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"Meetings Mean Business" Launches Aggressive Education Campaign

A coalition of industry leaders is developing a grassroots effort to promote the benefits of meetings, conferences, incentive travel, and trade shows.

"Meetings Mean Business" panel members at A.I.B.T.M. were (left to right) Paul Van Deventer of Meeting Professionals International; Deborah Sexton of Professional Convention Management Association; Kevin Hinton of Site Global; John Graham of the American Society of Association Executives; David DuBois of the International Association of Events and Exhibitions; and Roger Dow of the U.S. Travel Association. Photo: Courtesy of AIBTM

"Meetings Mean Business" panel members at A.I.B.T.M. were (left to right) Paul Van Deventer of Meeting Professionals International; Deborah Sexton of Professional Convention Management Association; Kevin Hinton of Site Global; John Graham of the American Society of Association Executives; David DuBois of the International Association of Events and Exhibitions; and Roger Dow of the U.S. Travel Association.

Photo: Courtesy of AIBTM

With more than $500,000 already raised, the “Meetings Mean Business” coalition is embarking upon a strategic campaign to educate both the public and private sectors on the value of meetings and events. During a panel presentation Wednesday at the Americas Incentive, Business Travel and Meetings Exhibition (AIBTM) at the Orange County Convention Center, leaders from several participating organizations shared details of the plan that is intended to put the industry in an offensive, rather than defensive, mode.

“We have to be aggressive,” says Roger Dow, president and C.E.O. of the U.S. Travel Association. “You can’t plan for what the disaster is going to be, but you sure can plan to have the resources ready to get into action fast.” Dow’s association initiated the coalition in 2009 in response to media reports questioning the value of meetings and events during the economic crisis, most notably the luxury retreat hosted by insurance giant A.I.G. just days after the company received an $85 billion government bailout. What became known as the “A.I.G. effect” resulted in the cancellation of $2 billion in meetings and events, according to Dow.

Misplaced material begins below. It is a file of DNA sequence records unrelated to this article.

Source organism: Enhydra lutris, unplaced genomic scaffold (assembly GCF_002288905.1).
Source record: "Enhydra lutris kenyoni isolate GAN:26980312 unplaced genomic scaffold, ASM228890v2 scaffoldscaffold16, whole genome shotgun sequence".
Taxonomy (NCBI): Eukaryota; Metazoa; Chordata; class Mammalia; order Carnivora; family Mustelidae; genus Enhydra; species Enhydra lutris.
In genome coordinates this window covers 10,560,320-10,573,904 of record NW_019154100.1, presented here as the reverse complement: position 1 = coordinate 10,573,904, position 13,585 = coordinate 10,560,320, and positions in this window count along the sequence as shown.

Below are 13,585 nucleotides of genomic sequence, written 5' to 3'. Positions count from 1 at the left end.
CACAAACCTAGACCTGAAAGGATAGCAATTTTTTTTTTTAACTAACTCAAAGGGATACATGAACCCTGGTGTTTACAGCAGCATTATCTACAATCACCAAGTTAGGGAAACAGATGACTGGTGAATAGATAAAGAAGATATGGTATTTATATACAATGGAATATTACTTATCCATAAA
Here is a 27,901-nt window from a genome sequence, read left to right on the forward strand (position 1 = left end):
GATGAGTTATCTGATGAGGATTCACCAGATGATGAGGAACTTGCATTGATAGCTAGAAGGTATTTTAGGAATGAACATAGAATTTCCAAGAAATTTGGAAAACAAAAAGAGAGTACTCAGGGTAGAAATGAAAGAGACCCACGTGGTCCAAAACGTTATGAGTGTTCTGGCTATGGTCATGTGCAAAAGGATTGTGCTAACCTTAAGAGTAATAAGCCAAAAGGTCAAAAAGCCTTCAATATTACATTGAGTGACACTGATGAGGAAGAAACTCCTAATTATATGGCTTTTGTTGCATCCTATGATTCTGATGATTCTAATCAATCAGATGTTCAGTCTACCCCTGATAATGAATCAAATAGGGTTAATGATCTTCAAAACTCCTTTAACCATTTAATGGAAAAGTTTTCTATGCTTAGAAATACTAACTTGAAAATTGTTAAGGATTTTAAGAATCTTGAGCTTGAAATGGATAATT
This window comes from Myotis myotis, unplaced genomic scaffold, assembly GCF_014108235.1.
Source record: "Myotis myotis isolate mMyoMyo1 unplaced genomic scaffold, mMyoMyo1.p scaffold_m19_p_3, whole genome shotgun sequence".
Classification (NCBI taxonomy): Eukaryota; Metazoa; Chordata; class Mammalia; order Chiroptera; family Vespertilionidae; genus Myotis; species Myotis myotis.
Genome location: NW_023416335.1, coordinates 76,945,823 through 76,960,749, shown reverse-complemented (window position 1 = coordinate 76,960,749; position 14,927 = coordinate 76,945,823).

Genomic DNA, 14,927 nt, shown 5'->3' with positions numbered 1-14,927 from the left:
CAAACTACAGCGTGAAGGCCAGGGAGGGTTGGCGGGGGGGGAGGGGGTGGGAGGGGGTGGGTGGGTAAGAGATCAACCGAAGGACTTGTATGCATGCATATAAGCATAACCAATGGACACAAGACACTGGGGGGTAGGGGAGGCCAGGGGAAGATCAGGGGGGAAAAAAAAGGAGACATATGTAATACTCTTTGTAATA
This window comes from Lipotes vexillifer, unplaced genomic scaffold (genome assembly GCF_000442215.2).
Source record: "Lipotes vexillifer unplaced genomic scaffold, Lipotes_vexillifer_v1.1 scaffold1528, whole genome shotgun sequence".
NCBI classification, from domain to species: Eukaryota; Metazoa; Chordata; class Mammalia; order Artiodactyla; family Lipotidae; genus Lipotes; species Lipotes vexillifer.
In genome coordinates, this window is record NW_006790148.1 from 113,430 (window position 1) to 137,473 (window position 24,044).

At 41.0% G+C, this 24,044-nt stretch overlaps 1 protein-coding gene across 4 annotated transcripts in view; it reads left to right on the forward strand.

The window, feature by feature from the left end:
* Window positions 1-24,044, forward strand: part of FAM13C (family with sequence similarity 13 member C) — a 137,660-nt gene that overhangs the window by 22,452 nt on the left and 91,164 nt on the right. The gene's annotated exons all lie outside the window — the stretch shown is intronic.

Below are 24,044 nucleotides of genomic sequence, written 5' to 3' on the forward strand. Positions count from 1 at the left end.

Coalition members include executives from Meeting Professionals International, the Professional Convention Management Association, the International Association of Events and Exhibitions, Site Global, the American Society of Association Executives, and several large hotel corporations and convention and visitors bureaus. As the economy has rebounded, the group’s strategy has transitioned from defending the industry to advocating for it.

“We know for every $1 spent on travel and meetings, there’s a $9.50 return. We need to continue to trumpet the fact that personal, face-to-face interaction has extremely positive business outcomes, and it’s the number one marketing vehicle of anything a company does to help generate revenues,” says Larry Luteran, senior vice president for group sales and industry relations for Hilton Worldwide and co-chairman of the coalition.

The coalition announced its relaunch in January at P.C.M.A.’s Convening Leaders conference. Since that time it has raised more than $500,000 from hotel companies, convention and visitors bureaus, and other industry organizations. Initial projects include the creation of the Meetings Mean Business website and mobile app, which both include fact sheets, talking points, research, and videos. In addition to encouraging member organizations to use the materials to educate their own staff members and constituents, the coalition now will focus on gathering stories about the value of meetings and events and sharing those with national media outlets to educate the public. David DuBois, president and C.E.O. of I.A.E.E., says the coalition also wants to partner with universities to incorporate education about the meetings industry into their business curricula. “We need to build the base of knowledge for those 18- to 23-year-olds who are going to be the future decision makers,” he says. DuBois also says the coalition intends to expand the marketing campaign outside the United States in the next two years.


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